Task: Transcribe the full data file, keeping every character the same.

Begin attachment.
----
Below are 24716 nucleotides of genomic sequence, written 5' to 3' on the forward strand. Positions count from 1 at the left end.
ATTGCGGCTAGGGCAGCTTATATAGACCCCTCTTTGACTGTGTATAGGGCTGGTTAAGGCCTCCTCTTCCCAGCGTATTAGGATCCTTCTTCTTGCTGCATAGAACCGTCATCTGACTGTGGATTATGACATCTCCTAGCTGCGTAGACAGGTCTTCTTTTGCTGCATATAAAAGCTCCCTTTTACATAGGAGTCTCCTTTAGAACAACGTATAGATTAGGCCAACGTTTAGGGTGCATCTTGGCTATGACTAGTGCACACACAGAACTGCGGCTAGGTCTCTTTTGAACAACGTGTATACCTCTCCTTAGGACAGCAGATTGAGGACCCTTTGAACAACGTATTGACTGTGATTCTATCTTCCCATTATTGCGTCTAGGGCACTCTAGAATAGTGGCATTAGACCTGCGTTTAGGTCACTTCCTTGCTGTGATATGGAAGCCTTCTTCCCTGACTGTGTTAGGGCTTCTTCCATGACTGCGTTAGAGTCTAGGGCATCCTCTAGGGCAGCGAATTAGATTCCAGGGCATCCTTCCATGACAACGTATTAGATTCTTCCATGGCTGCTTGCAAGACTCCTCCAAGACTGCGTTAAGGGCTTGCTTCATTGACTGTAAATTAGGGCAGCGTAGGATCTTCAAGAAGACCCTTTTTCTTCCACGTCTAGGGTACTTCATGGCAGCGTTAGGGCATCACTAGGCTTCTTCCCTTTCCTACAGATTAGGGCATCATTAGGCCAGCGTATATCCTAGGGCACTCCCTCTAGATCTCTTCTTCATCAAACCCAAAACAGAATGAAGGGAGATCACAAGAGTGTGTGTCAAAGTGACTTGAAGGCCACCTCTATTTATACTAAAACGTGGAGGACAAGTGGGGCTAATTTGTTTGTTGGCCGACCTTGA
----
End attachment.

Below are 24716 nucleotides of genomic sequence, written 5' to 3' on the forward strand. Positions count from 1 at the left end.
ATTGCGGCTAGGGCAGCTTATATAGACCCCTCTTTGACTGTGTATAGGGCTGGTTAAGGCCTCCTCTTCCCAGCGTATTAGGATCCTTCTTCTTGCTGCATAGAACCGTCATCTGACTGTGGATTATGACATCTCCTAGCTGCGTAGACAGGTCTTCTTTTGCTGCATATAAAAGCTCCCTTTTACATAGGAGTCTCCTTTAGAACAACGTATAGATTAGGCCAACGTTTAGGGTGCATCTTGGCTATGACTAGTGCACACACAGAACTGCGGCTAGGTCTCTTTTGAACAACGTGTATACCTCTCCTTAGGACAGCAGATTGAGGACCCTTTGAACAACGTATTGACTGTGATTCTATCTTCCCATTATTGCGTCTAGGGCACTCTAGAATAGTGGCATTAGACCTGCGTTTAGGTCACTTCCTTGCTGTGATATGGAAGCCTTCTTCCCTGACTGTGTTAGGGCTTCTTCCATGACTGCGTTAGAGTCTAGGGCATCCTCTAGGGCAGCGAATTAGATTCCAGGGCATCCTTCCATGACAACGTATTAGATTCTTCCATGGCTGCTTGCAAGACTCCTCCAAGACTGCGTTAAGGGCTTGCTTCATTGACTGTAAATTAGGGCAGCGTAGGATCTTCAAGAAGACCCTTTTTCTTCCACGTCTAGGGTACTTCATGGCAGCGTTAGGGCATCACTAGGCTTCTTCCCTTTCCTACAGATTAGGGCATCATTAGGCCAGCGTATATCCTAGGGCACTCCCTCTAGATCTCTTCTTCATCAAACCCAAAACAGAATGAAGGGAGATCACAAGAGTGTGTGTCAAAGTGACTTGAAGGCCACCTCTATTTATACTAAAACGTGGAGGACAAGTGGGGCTAATTTGTTTGTTGGCCGACCTTGA